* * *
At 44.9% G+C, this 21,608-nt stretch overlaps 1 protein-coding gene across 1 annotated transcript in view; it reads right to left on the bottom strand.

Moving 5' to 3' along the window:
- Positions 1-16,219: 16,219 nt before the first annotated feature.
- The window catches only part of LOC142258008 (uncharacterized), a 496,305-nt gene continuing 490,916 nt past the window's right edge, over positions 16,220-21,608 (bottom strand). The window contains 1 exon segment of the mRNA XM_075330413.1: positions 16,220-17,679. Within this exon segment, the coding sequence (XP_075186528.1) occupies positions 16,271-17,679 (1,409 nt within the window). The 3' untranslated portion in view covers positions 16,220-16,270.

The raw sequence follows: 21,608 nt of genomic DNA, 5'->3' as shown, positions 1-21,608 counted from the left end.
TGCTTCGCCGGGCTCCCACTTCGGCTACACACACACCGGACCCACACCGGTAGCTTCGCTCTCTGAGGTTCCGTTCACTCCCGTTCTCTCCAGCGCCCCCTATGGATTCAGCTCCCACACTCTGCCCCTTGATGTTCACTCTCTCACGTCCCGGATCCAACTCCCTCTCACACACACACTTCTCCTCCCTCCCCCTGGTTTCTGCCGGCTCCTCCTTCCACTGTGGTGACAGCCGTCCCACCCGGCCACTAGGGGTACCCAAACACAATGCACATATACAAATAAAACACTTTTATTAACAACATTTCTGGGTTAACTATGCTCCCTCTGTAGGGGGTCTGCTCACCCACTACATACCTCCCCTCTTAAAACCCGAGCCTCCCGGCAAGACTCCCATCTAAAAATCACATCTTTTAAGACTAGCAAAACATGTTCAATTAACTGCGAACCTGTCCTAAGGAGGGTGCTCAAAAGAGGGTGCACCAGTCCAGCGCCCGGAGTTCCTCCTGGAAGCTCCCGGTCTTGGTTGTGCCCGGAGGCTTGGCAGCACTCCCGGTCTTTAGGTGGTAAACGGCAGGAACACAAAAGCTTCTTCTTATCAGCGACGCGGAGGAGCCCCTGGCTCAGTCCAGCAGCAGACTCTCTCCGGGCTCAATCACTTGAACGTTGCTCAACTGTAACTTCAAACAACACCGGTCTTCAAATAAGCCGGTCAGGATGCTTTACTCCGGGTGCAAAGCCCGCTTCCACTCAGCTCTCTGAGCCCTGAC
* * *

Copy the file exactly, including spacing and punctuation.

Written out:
At 44.9% G+C, this 21,608-nt stretch overlaps 1 protein-coding gene across 1 annotated transcript in view; it reads right to left on the bottom strand.

Moving 5' to 3' along the window:
- Positions 1-16,219: 16,219 nt before the first annotated feature.
- The window catches only part of LOC142258008 (uncharacterized), a 496,305-nt gene continuing 490,916 nt past the window's right edge, over positions 16,220-21,608 (bottom strand). The window contains 1 exon segment of the mRNA XM_075330413.1: positions 16,220-17,679. Within this exon segment, the coding sequence (XP_075186528.1) occupies positions 16,271-17,679 (1,409 nt within the window). The 3' untranslated portion in view covers positions 16,220-16,270.

The raw sequence follows: 21,608 nt of genomic DNA, 5'->3' as shown, positions 1-21,608 counted from the left end.
TGCTTCGCCGGGCTCCCACTTCGGCTACACACACACCGGACCCACACCGGTAGCTTCGCTCTCTGAGGTTCCGTTCACTCCCGTTCTCTCCAGCGCCCCCTATGGATTCAGCTCCCACACTCTGCCCCTTGATGTTCACTCTCTCACGTCCCGGATCCAACTCCCTCTCACACACACACTTCTCCTCCCTCCCCCTGGTTTCTGCCGGCTCCTCCTTCCACTGTGGTGACAGCCGTCCCACCCGGCCACTAGGGGTACCCAAACACAATGCACATATACAAATAAAACACTTTTATTAACAACATTTCTGGGTTAACTATGCTCCCTCTGTAGGGGGTCTGCTCACCCACTACATACCTCCCCTCTTAAAACCCGAGCCTCCCGGCAAGACTCCCATCTAAAAATCACATCTTTTAAGACTAGCAAAACATGTTCAATTAACTGCGAACCTGTCCTAAGGAGGGTGCTCAAAAGAGGGTGCACCAGTCCAGCGCCCGGAGTTCCTCCTGGAAGCTCCCGGTCTTGGTTGTGCCCGGAGGCTTGGCAGCACTCCCGGTCTTTAGGTGGTAAACGGCAGGAACACAAAAGCTTCTTCTTATCAGCGACGCGGAGGAGCCCCTGGCTCAGTCCAGCAGCAGACTCTCTCCGGGCTCAATCACTTGAACGTTGCTCAACTGTAACTTCAAACAACACCGGTCTTCAAATAAGCCGGTCAGGATGCTTTACTCCGGGTGCAAAGCCCGCTTCCACTCAGCTCTCTGAGCCCTGAC